Recently, IP Osgoode founder and director Prof. Giuseppina D’Agostino sat down with TVO’s The Agenda with Steve Paikin to discuss “Fostering Innovation in Canada”. For the discussion, which aired October 25, Prof. D’Agostino was joined by Prof. Dan Breznitz (Co-Director of the Innovation Policy Lab and the Munk Chair of Innovation Studies at the University of Toronto’s Munk School of Global Affairs) and Dan Ciuriak (Senior Fellow with the Centre for International Governance Innovation and Director and Principal, Ciuriak Consulting Inc.). The panel had a wide-ranging conversation about the challenges and opportunities Canada faces as the federal government advances its Innovation and Skills Plan and the country’s first National Intellectual Property (IP) Strategy. The video of the discussion is available here.
Prof. D’Agostino helped to link the two federal initiatives, describing Canada as a country home to entrepreneurial talent but lacking the ecosystem and infrastructure necessary to capitalize on these resources domestically. Earlier, Mr. Paikin had stated that the innovation or knowledge-based economy represented the “future economy”. This is primarily true, as information-based, knowledge-intensive industries and technologies affect a growing number of sectors. However, as Prof. Breznitz helped to highlight that outside of Canada, other companies and their home countries — such as Google in the United States (US) — are already reaping the rewards of knowledge-based research and development, some of which Canadian universities originally generated.
Answering Mr. Paikin’s question about tackling the widening pay gap, Prof. D’Agostino highlighted the work of the IP Osgoode Innovation Clinic. “You do need the patents, the IP, so with patents come all the other associated IP rights,” said Prof. D’Agostino, “you also need that ecosystem.”
Speaking to her experience with law students in both Canada and the US, Prof. D’Agostino argued that Canada is lacking a culture of innovation. “In many ways, when we look to other countries or when I go back to my time in the [Silicon] Valley, you saw that there: they go to law school, they want to make millions. They want to be the next Facebook. When students go to law school here, they want to go work in a law firm or make policy or other options but they don’t really come to law school to make that big company. So, I think there needs to be a cultural shift and that’s something that takes time. That’s something more on the ground.”
The IP Osgoode Innovation Clinic, conceived and founded by Prof. D’Agostino, seeks to build off of the burgeoning ecosystems in the Toronto, York, and Waterloo regions to help develop the next generation of commercialization-savvy IP practitioners. By having Innovation Clinic Fellows assist student start-ups at York University, in particular the BEST Lab at the Lassonde School of Engineering, inventors at incubators and accelerators, such as ventureLAB and YEDI, and entrepreneurs in the Waterloo Region and elsewhere who are in need of pro bono assistance to protect and formalize their ideas and IP, the IP Osgoode Innovation Clinic is helping to build an ecosystem based on IP awareness, support, and inclusivity.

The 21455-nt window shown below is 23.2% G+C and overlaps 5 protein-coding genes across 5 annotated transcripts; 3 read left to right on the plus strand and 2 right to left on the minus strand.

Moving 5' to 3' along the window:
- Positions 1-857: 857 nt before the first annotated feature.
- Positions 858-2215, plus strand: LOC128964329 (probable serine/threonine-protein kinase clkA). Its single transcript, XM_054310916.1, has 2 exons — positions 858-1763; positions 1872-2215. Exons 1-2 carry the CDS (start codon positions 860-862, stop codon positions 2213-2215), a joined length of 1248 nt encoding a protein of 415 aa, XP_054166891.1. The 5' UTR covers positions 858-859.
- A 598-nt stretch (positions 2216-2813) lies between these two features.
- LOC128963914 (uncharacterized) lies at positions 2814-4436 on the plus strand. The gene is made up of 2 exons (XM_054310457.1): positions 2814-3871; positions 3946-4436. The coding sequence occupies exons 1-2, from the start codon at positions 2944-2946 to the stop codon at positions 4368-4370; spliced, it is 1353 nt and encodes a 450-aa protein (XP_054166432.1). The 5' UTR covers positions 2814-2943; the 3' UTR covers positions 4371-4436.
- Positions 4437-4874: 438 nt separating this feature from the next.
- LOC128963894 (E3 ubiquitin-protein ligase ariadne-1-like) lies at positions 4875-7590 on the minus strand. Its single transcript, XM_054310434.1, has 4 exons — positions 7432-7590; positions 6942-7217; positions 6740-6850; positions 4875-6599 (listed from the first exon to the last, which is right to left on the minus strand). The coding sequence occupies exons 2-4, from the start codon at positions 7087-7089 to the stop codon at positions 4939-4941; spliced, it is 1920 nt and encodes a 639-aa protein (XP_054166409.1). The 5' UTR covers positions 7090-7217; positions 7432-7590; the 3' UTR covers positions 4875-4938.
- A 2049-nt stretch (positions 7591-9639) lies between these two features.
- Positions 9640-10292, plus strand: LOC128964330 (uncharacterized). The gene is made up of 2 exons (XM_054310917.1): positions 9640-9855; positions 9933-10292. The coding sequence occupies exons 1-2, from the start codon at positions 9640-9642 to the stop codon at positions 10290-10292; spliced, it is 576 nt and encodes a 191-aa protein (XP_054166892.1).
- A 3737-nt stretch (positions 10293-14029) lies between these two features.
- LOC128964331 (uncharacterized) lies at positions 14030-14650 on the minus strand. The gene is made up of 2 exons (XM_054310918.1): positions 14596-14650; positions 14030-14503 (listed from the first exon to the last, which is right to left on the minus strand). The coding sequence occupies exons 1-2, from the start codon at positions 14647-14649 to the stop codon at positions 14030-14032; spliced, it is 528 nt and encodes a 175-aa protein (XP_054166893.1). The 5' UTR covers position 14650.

Under the supervision of partners at Norton Rose Fulbright LLP, the Innovation Clinic Fellows take carriage of their own files and provide IP information and support to Canadian start-ups and entrepreneurs as they work to scale-up and commercialize their products or provide publicly oriented tools and services to disadvantaged communities.
At the same time, Innovation Clinic Fellows are able to hone their understanding of IP law and commercialization practices, enabling them to provide more value to their Clinic Clients and those they will work with during their future careers as legal practitioners. A small number of similar clinics operate in Canada, including the University of Detroit Mercy School of Law and Windsor Law’s International IP Law Clinic. As Prof. Myra Tawfik and Jim Hinton have argued in a number of places (see here, here, and here), these pro bono IP law clinics help address a gap in Canada’s innovation ecosystem. Mr. Paikin and Mr. Ciruiak both note that this ground-up approach may be a generational project. But in just over 7 years of operation, the IP Osgoode Innovation Clinic has already demonstrated success, providing services to hundreds of clients and having trained close to a hundred law students from Osgoode Hall Law School.
This summer’s National IP Strategy Consultations as well as the Canadian Intellectual Property Office’s new five-year business strategy highlight the need to improve education, build IP awareness and outreach, and improve IP savviness and access to IP advice. As Prof. D’Agostino points out, the federal government will need to demonstrate a long-term financial and public commitment to increasing capacity in these areas. If expanded and networked across the country, IP law clinics, such as the IP Osgoode Innovation represent ground up ways to fill a gap in the country’s innovation ecosystem.
The IP Osgoode Innovation Clinic is operating with support from the Centre for International Governance Innovation, Osgoode Hall Law School, York University’s Office of the Vice-President Research & Innovation, Innovation York and Norton Rose Fulbright LLP.
If you would like more information about the Clinic or are interested in engaging the services of the Clinic, please contact us: IP Osgoode Innovation Clinic, Osgoode Hall Law School, York University, 4700 Keele Street, Toronto, ON M3J 1P3, Email: firstname.lastname@example.org, Tel: (416) 650-8449, Fax: (416) 736-5736, Website: http://www.iposgoode.ca/